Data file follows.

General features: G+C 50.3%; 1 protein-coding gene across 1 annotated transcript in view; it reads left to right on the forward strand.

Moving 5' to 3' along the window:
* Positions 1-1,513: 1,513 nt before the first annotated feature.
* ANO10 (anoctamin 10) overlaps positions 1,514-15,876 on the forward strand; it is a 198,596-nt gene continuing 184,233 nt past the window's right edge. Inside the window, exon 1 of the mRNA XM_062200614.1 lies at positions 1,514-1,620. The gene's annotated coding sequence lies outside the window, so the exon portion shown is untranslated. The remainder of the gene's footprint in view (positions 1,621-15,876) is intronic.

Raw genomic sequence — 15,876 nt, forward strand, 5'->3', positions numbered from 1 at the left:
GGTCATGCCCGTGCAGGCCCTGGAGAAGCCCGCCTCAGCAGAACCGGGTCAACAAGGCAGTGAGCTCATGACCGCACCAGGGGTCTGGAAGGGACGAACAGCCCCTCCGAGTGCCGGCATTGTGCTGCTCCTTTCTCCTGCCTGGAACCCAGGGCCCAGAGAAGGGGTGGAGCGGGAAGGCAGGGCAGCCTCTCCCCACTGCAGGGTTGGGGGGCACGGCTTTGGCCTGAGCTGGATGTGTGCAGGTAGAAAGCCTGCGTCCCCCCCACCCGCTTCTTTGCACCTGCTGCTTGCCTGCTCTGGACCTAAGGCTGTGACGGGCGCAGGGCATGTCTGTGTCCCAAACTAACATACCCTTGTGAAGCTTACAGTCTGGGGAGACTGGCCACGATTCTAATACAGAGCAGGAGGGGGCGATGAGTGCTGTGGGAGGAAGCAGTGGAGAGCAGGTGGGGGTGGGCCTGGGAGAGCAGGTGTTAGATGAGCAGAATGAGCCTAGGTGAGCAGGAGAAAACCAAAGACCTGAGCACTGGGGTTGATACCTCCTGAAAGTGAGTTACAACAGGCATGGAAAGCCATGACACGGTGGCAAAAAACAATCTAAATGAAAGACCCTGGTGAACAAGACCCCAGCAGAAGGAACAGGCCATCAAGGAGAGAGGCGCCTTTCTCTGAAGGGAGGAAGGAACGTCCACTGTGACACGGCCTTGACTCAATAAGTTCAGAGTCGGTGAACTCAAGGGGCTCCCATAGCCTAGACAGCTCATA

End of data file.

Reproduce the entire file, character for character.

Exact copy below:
General features: G+C 50.3%; 1 protein-coding gene across 1 annotated transcript in view; it reads left to right on the forward strand.

Moving 5' to 3' along the window:
* Positions 1-1,513: 1,513 nt before the first annotated feature.
* ANO10 (anoctamin 10) overlaps positions 1,514-15,876 on the forward strand; it is a 198,596-nt gene continuing 184,233 nt past the window's right edge. Inside the window, exon 1 of the mRNA XM_062200614.1 lies at positions 1,514-1,620. The gene's annotated coding sequence lies outside the window, so the exon portion shown is untranslated. The remainder of the gene's footprint in view (positions 1,621-15,876) is intronic.

Raw genomic sequence — 15,876 nt, forward strand, 5'->3', positions numbered from 1 at the left:
GGTCATGCCCGTGCAGGCCCTGGAGAAGCCCGCCTCAGCAGAACCGGGTCAACAAGGCAGTGAGCTCATGACCGCACCAGGGGTCTGGAAGGGACGAACAGCCCCTCCGAGTGCCGGCATTGTGCTGCTCCTTTCTCCTGCCTGGAACCCAGGGCCCAGAGAAGGGGTGGAGCGGGAAGGCAGGGCAGCCTCTCCCCACTGCAGGGTTGGGGGGCACGGCTTTGGCCTGAGCTGGATGTGTGCAGGTAGAAAGCCTGCGTCCCCCCCACCCGCTTCTTTGCACCTGCTGCTTGCCTGCTCTGGACCTAAGGCTGTGACGGGCGCAGGGCATGTCTGTGTCCCAAACTAACATACCCTTGTGAAGCTTACAGTCTGGGGAGACTGGCCACGATTCTAATACAGAGCAGGAGGGGGCGATGAGTGCTGTGGGAGGAAGCAGTGGAGAGCAGGTGGGGGTGGGCCTGGGAGAGCAGGTGTTAGATGAGCAGAATGAGCCTAGGTGAGCAGGAGAAAACCAAAGACCTGAGCACTGGGGTTGATACCTCCTGAAAGTGAGTTACAACAGGCATGGAAAGCCATGACACGGTGGCAAAAAACAATCTAAATGAAAGACCCTGGTGAACAAGACCCCAGCAGAAGGAACAGGCCATCAAGGAGAGAGGCGCCTTTCTCTGAAGGGAGGAAGGAACGTCCACTGTGACACGGCCTTGACTCAATAAGTTCAGAGTCGGTGAACTCAAGGGGCTCCCATAGCCTAGACAGCTCATA